My First Toronto Pride: From Tears of Shame to Proudly Existing

"I don't want to be gay." Those were the words I said during my first Pride as I bawled in a sea of people on Church Street in Toronto.

I was overwhelmed by everything: the people, the noise, the colours. The little Christian girl in me wanted to disappear and escape my reality.

I wasn't ready to be confronted with my fears and internalized homophobia.

I eventually found my friend who came down with me from Ottawa to support me at my first Pride. I told her how I was feeling and she told me we didn't have to do a big Pride weekend. Toronto was a big city and there were many other places we could explore.

Knowing there were other options and I had a safe person with me was a sigh of relief. After taking a little breather with her, we jumped back in with our other friends and had an amazing weekend. One of my highlights was going out dancing, which was very healing and freeing for me.  

It was the first time I saw so many people of colour at a queer dance party, as well as lots of women in dresses. At the time, I didn’t realize the multiple ways I could present as a queer woman and it was still okay to wear dresses.

There were people who looked like me. It was possible for me to exist. I didn't have to change. 

As I think back on that time, the mass shooting in Orlando is very present on my heart. I haven't had the words to communicate my grief and anger – just scribbles in my journal and rants to friends that often end in tears. 

I think about the beautiful queer and trans people in my community who lost their lives. Not by a terrorist attack, but a hate crime. It's a shame that it takes a mass shooting for people to realize the violence still happening against LGBTQ+ people, especially trans women of colour.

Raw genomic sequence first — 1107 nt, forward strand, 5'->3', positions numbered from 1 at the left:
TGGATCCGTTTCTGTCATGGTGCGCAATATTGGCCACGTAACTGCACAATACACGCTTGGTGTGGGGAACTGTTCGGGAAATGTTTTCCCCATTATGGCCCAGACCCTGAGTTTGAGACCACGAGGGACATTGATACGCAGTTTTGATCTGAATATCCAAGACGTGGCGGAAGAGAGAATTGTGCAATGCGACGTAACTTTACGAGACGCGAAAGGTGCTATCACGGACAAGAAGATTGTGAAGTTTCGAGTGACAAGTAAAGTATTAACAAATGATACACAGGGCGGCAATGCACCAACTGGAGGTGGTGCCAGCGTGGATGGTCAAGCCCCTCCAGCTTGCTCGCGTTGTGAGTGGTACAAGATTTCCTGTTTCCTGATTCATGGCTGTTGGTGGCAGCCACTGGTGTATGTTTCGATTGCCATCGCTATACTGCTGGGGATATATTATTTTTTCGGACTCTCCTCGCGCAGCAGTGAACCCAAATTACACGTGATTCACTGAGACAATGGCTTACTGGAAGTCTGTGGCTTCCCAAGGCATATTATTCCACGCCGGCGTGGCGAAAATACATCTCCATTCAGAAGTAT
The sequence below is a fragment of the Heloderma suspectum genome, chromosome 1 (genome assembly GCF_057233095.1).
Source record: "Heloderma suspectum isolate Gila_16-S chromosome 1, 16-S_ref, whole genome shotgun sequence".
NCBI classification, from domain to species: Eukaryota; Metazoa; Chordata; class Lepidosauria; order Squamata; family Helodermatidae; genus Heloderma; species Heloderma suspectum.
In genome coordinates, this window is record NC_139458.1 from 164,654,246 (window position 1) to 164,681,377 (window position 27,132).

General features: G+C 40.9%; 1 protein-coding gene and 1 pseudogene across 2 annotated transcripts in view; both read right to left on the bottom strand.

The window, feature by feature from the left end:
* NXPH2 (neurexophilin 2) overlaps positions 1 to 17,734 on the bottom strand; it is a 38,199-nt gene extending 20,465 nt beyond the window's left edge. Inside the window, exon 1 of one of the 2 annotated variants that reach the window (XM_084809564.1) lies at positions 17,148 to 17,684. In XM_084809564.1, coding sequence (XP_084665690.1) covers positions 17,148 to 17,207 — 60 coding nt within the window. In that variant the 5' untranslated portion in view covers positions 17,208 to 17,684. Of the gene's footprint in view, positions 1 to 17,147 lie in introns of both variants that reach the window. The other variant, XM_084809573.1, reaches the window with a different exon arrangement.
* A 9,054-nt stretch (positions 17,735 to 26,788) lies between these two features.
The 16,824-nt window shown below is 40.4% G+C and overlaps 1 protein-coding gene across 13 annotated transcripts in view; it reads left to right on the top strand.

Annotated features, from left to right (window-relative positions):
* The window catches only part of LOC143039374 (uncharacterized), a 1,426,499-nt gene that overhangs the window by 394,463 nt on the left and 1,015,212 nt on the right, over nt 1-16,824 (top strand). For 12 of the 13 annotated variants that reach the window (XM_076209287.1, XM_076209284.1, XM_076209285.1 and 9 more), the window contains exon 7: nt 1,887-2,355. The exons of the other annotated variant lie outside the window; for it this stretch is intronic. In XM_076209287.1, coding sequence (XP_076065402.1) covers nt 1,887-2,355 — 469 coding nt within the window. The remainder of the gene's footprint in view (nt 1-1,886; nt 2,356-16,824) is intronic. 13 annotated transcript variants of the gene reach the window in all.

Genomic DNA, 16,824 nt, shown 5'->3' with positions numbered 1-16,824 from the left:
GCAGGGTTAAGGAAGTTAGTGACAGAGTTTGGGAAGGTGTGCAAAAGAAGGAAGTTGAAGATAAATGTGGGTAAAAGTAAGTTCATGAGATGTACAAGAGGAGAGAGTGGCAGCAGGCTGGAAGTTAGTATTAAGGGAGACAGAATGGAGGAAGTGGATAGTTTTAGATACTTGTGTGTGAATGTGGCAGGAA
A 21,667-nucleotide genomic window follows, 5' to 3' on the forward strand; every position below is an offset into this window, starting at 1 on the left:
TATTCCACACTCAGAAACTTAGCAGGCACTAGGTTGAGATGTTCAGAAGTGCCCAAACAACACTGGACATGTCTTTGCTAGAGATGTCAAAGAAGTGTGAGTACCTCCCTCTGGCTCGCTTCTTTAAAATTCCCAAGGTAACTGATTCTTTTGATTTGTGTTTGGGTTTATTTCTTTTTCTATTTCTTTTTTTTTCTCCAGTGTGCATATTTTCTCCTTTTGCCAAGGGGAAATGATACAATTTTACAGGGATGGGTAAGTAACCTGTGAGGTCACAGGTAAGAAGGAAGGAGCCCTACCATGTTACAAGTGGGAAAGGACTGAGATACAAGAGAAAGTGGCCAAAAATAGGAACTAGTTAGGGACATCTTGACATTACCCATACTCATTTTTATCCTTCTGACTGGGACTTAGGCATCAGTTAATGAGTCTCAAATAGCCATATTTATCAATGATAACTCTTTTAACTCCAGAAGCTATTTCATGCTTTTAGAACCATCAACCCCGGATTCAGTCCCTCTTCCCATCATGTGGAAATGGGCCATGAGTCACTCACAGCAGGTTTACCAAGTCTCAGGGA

The Orlando victims were in their sanctuary, a safe place for them to exist, dance and not hide. It was Latin Night and the club was filled with predominantly queer and trans Latinx and black people. The beautiful visibility of brown and black bodies, a place for them to dance and take up space.

I know how healing it is to be in those spaces.

This Pride, I think about the people in Orlando who lost their lives, were outed in their deaths, injured and live with this trauma. I think about the oppression LGBTQ+ people face daily, especially queer and trans communities of colour. I think about Muslim people who stand at the intersection of queerness and faith, and the Islamophobia, homophobia and transphobia that follow their every steps.

People still ask me why we need Pride and why I'm always talking about this "gay stuff." It's because many of us experience violence and self-hatred on a daily basis. It's because many of us are bullied and harassed, and attempt or want to take our lives.

It's because we are surrounded by messages that we are not enough and will never be enough. It's still very hard to be out in many spaces, including Christian communities that I was so silent in. I see pain in the eyes of LGBTQ+ Christians as they search for a place to belong and to know they are enough.

Going to my first Pride in Toronto helped me see that I could exist and being gay was a beautiful part of me. I hope this Pride helps other LGBTQ+ people see possibilities, and the beautiful ways they can exist and live their truths.

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